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Tuesday, August 08, 2006

The Power of Stories

"Story time" originally uploaded by shooz
Imagine a world with no stories. Just facts and figures and no context... That would be a world of commoditized offerings and experiences.

Stories provide context. Stories are how things have meaning, and why they matter. Stories provide value.

Stories come in different types: the explicitly stated story of a brand or store which communicates directly to the customer; also, the romantic aura that has built up around a brand or product because of its history in the marketplace. Some stories capture both elements.

As I approach a Starbucks to order my venti non-fat latte, I experience a sense of calm and anticipation. When I see the Starbucks' green mermaid, I know what to expect. Starbucks tells a story of quality and consistency, in a soothing environment, with baristas who exude competence and enthusiasm.

When I reach a Target parking lot or see the red Target bullseye, I also know what to expect: a consistent, clean and fun experience that will inevitably lead to an unexpected design related discovery. The Target aura is such that every product in the store has a reason for being. It reinforces the Target story.

Each is like opening a favorite book and reading a familiar story: Starbucks and Target are distinct from one another, but each is memorable and each's aura helps me immediately make sense of the offerings within. Each one represents a powerful story that captures the imagination and becomes the basis for numerous word-of-mouth referrals! These are stories that have evolved as store and product have evolved.

Some of you may be familiar with Anthropologie. It's a retail chain, offers a catalog as well as a website. No two retail stores are laid out the same. From the website, you get a feel for its whimsical and compelling story. This is a more explicitly stated story that reflects a desire to communicate the nature of its environment directly to the consumer. Notice the language used to describe the Anthropologie retail experience:

"You relish the tales your belongings tell and delight in the unique aura they cast around you. If someone toured your home, they would encounter not just beautiful things but works of art. Not just function but ingenuity. And not just objects but stories.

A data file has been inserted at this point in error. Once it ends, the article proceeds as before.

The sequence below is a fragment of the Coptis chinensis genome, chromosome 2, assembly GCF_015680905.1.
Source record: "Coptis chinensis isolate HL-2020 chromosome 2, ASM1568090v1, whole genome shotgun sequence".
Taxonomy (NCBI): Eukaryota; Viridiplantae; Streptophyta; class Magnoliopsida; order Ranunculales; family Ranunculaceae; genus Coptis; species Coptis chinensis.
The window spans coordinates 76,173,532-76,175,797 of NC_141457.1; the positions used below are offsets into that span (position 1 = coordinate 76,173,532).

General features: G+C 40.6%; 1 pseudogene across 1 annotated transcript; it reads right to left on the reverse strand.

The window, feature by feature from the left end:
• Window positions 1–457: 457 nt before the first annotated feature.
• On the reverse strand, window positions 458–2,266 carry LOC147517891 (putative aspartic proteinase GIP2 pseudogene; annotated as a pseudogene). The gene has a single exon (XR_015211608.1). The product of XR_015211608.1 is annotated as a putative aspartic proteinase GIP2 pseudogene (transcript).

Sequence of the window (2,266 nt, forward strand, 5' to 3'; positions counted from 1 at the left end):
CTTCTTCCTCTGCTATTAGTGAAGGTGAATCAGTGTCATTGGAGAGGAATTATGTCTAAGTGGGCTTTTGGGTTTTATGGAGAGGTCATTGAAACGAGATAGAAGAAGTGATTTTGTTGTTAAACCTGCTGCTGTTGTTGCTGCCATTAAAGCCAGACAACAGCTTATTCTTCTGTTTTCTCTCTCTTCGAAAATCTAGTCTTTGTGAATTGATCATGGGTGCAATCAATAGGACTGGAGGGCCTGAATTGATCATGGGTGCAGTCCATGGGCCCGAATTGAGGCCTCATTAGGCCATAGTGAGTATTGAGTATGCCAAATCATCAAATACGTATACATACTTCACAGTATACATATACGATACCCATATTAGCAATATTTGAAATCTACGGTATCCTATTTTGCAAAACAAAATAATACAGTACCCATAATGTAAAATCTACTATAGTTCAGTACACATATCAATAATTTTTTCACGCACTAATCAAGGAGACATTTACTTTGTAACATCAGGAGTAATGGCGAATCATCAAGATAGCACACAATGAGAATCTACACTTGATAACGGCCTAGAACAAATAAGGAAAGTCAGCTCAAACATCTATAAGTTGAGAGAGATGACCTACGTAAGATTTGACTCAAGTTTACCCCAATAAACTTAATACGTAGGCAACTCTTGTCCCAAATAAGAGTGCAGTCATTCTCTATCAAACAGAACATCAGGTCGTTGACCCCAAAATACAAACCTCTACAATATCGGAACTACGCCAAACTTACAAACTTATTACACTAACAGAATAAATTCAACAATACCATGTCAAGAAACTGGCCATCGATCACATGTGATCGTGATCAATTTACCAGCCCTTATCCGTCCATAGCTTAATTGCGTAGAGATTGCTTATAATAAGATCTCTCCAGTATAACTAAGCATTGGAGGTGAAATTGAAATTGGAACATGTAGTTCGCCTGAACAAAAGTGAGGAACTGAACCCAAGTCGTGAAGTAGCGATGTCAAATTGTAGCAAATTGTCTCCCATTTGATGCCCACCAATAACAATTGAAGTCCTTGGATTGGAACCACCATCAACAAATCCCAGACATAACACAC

You’ll find that magical spark in the clothing and objects in Anthropologie’s stores and catalogs. And in our staff, you’ll find friends who share your passion for exploring worlds other than our own.

We carefully select and design our products with an eye for craftsmanship, the small details, and that certain something special that makes each item you find more than a novelty but a personal discovery. "

Doesn't that tell an interesting story? By the way, did you know that Anthropologie has never advertised, relying instead on word-of-mouth referrals? And, it disavows direct selling, preferring instead to create the most engaging, magical and consistently memorable story possible within its stores, on its website and through its catalogs.

Futurelab's Alain Thys recently wrote a fascinating post titled "The Ten Truths of Branded Storytelling". I'll list them here: Seek the Story to Rule them All; Great Stories Come to You, If You Listen; Amplify Those Stories That Others Can Tell; Connect Your Branding Efforts to Your Unique Story Proposition; Connect your Story Efforts to Your Bottom Line; Know Your Classics [yet don't get hung up on them]; Storytelling is Not Just About Words; You Don't Need to Tell it All; Let Go of the Illusion of Control; You Cannot Fake Authenticity.

Pay particular attention to Truth #7: storytelling is not just about words! Be sure to reflect your story in everything you do.

Do you have a story? I hope so.

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